After a difficult year of COVID disruptions and uncertainty, the summer holidays can’t come quickly enough. It’s a chance to refresh and reflect on the year that was and hopefully set some goals for the year ahead.
Yet this year more than most, many of us may feel that our personal and financial priorities have shifted depending on our experience of the pandemic.
So now that vaccination levels are rising, borders are reopening and we can all plan with a little more certainty, why not take this opportunity for a financial reset in 2022.
While many people’s lives were turned upside down by lockdowns, not everyone suffered financially.
If you kept your job or were able to access COVID disaster payments, you may have saved money. Holiday plans were scrapped and restaurants, theatres and leisure activities were shut down.
In a recent survey of 2,000 Australians by the Australian Financial Planning Association of Australia (FPA), 11 per cent said their financial position had strengthened over the past 12 months while a further 46 per cent said nothing much had changed. But 17 per cent said their position had worsened and nearly one in four reported being stressed by their financial position.i
Worryingly, the survey found one in five Australians didn’t have enough savings to get through the crisis and 23 per cent felt stressed about their finances. Their biggest regrets were not saving enough, spending too much on takeaways and non-essential items and not paying off debt quickly.
While many of us learned some painful lessons during the pandemic, that may be an opportunity to reset our priorities and do better in future.
The enforced lockdowns made us value simple things like the importance of family and community. But uncertainty about the economy, jobs and our personal finances also encouraged many of us to reassess our approach to money.
According to the FPA survey, 45 per cent of Australians say the pandemic has made them more frugal. Large numbers also say they have increased savings (44 per cent), paid down debt (41 per cent) and created a budget (39 per cent).
Smaller but still significant numbers responded to the pandemic by topping up their super, investing more outside super or increasing health insurance.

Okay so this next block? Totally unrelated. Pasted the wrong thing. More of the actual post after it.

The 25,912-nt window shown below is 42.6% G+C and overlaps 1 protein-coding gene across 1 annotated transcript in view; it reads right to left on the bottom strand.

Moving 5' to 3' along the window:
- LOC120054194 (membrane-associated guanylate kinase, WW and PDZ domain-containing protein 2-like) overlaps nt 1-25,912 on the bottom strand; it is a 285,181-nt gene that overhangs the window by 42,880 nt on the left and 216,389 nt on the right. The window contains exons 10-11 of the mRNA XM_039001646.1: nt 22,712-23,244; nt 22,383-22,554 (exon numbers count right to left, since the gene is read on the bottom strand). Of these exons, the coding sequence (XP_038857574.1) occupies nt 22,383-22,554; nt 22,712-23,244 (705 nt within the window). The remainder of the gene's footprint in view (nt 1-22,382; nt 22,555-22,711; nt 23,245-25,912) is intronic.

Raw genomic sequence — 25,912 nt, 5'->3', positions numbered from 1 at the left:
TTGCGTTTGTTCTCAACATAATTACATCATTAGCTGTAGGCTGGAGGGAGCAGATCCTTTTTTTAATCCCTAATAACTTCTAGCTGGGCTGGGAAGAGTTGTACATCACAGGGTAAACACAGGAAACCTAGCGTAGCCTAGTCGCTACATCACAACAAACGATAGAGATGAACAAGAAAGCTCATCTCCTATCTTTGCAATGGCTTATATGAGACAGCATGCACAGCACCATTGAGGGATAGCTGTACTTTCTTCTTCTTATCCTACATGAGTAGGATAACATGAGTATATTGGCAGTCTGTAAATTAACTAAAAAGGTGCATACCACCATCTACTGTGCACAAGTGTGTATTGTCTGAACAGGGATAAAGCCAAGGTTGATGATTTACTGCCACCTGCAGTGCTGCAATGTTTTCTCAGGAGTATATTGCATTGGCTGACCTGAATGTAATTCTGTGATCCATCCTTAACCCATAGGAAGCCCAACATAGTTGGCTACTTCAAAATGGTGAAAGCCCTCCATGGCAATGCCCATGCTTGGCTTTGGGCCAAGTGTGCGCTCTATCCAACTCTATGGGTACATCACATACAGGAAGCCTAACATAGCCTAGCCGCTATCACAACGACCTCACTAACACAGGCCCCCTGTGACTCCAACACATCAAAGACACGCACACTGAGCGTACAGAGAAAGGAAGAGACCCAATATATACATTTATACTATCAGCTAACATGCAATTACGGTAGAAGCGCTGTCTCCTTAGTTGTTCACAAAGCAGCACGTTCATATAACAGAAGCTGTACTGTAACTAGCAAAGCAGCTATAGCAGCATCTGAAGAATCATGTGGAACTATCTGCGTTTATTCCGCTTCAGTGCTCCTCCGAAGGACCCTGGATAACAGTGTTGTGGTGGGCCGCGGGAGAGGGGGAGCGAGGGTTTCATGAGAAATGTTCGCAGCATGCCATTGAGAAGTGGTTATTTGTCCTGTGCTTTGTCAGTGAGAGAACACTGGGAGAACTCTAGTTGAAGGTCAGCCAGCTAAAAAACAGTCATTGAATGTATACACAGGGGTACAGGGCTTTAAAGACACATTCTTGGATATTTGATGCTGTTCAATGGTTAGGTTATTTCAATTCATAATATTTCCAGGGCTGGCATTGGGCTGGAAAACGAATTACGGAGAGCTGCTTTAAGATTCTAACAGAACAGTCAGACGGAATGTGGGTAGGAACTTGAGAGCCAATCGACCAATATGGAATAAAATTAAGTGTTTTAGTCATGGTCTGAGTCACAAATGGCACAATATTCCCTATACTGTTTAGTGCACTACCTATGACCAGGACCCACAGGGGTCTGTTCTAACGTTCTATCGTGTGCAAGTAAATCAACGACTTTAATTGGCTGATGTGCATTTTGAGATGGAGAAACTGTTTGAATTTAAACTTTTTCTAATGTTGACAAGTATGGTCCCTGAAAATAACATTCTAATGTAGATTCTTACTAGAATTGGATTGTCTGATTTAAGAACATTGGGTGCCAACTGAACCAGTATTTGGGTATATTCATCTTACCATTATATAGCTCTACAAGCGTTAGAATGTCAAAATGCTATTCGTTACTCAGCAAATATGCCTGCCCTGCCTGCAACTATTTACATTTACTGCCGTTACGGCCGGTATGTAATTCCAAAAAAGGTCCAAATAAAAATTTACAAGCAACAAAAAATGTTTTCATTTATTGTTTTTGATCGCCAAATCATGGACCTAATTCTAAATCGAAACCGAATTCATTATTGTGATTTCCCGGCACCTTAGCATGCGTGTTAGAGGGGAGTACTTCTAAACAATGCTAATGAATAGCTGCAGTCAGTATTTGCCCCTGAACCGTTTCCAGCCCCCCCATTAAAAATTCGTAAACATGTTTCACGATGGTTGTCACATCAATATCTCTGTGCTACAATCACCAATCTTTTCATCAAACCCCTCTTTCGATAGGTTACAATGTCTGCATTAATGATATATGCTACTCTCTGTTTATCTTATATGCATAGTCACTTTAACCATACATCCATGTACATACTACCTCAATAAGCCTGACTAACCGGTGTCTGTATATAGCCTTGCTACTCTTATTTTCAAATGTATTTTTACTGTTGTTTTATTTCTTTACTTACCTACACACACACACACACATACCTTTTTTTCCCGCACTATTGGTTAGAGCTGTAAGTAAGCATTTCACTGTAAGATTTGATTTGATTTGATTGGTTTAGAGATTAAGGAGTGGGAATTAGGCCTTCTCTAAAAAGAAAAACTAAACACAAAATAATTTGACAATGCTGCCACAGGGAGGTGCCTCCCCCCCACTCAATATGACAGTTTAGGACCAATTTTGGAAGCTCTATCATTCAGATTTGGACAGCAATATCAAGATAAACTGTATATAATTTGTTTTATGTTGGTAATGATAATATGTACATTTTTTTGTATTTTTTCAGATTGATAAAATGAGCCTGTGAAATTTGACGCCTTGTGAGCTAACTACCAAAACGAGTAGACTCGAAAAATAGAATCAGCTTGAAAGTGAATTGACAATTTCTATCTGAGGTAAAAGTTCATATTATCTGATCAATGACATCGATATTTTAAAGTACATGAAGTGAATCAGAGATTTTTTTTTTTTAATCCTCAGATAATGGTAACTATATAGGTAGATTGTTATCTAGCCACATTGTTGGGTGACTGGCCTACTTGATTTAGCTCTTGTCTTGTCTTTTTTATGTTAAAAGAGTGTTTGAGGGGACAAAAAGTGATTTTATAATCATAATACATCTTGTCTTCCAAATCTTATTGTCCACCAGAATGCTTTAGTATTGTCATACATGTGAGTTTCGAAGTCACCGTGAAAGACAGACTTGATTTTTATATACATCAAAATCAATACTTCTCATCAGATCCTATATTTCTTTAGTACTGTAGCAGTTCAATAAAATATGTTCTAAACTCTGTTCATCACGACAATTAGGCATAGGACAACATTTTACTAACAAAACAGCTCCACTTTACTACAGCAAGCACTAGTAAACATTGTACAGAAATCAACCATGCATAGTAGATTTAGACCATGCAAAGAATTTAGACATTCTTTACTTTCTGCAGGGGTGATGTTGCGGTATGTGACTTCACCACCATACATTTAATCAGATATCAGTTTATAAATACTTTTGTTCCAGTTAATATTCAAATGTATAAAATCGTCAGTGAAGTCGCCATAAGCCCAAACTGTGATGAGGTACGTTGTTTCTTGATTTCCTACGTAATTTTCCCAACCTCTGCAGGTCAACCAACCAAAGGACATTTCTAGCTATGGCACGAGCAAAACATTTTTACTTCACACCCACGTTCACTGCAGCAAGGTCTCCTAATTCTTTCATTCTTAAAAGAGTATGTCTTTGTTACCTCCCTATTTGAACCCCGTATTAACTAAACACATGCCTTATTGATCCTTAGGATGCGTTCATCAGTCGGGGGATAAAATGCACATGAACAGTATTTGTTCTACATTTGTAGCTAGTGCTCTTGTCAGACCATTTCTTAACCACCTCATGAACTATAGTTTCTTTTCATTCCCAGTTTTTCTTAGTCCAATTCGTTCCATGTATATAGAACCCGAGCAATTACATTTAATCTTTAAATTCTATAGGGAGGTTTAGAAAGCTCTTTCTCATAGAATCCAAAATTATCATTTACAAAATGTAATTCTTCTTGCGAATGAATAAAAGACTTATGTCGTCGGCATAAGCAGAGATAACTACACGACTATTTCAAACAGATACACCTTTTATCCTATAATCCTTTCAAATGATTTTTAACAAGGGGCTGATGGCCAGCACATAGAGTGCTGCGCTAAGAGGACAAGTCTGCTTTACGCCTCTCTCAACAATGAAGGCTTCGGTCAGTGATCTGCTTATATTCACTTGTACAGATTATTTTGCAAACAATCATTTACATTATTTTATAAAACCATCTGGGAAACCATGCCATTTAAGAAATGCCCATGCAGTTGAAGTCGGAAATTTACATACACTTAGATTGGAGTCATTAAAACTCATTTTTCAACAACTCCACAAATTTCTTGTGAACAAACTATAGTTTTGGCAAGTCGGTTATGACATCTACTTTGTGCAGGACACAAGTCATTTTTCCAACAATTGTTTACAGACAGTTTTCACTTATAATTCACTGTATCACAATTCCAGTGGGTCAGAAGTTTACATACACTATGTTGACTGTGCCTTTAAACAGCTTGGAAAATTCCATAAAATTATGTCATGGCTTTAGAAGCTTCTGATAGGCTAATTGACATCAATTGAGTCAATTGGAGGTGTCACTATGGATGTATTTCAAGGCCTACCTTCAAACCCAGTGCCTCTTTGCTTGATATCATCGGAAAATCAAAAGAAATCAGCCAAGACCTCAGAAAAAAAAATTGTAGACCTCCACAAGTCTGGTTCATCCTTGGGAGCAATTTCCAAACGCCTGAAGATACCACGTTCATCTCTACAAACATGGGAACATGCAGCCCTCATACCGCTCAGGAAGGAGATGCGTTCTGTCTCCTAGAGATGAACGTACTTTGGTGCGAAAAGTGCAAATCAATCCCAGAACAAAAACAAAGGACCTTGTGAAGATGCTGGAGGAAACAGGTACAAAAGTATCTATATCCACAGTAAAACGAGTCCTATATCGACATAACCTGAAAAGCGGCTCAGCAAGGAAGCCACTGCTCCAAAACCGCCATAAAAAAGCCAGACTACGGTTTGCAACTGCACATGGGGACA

The big question now is, can we stick to these good habits and build on them in the year ahead.
When it comes to goals for the next 12 months, the FPA survey found people were split between hitting a savings goal (52 per cent) and going on holiday (44 per cent) as their top priority. Paying off the mortgage and reducing credit card debt were also popular.
Given the recent strong performance of shares and residential property, starting an investment plan is also high on the list of priorities. This is especially so among younger people who are using new digital platforms to take greater control of their investments, in and out of super.ii
As restrictions ease and the economy recovers, hopefully, we can all manage to have a bit more fun next year but get our finances in good shape at the same time.
To get the balance right, it’s important to give your personal and financial goals the attention they deserve and draw up a plan to help you achieve them.
A financial plan doesn’t have to rely on complex financial products or strategies. In fact, getting the simple things right is often best.
If you would like us to help you kick some goals in 2022, don’t hesitate to get in touch.
i All statistics in this article (unless otherwise stated) are from the FPA Money & Life Tracker Freedom Edition 2021: A snapshot of how 2,000 Australians have fared since COVID-19, https://fpa.com.au/wp-content/uploads/2021/10/2021_FPA_Money_and_Life_Tracker_Freedom_Edition.pdf
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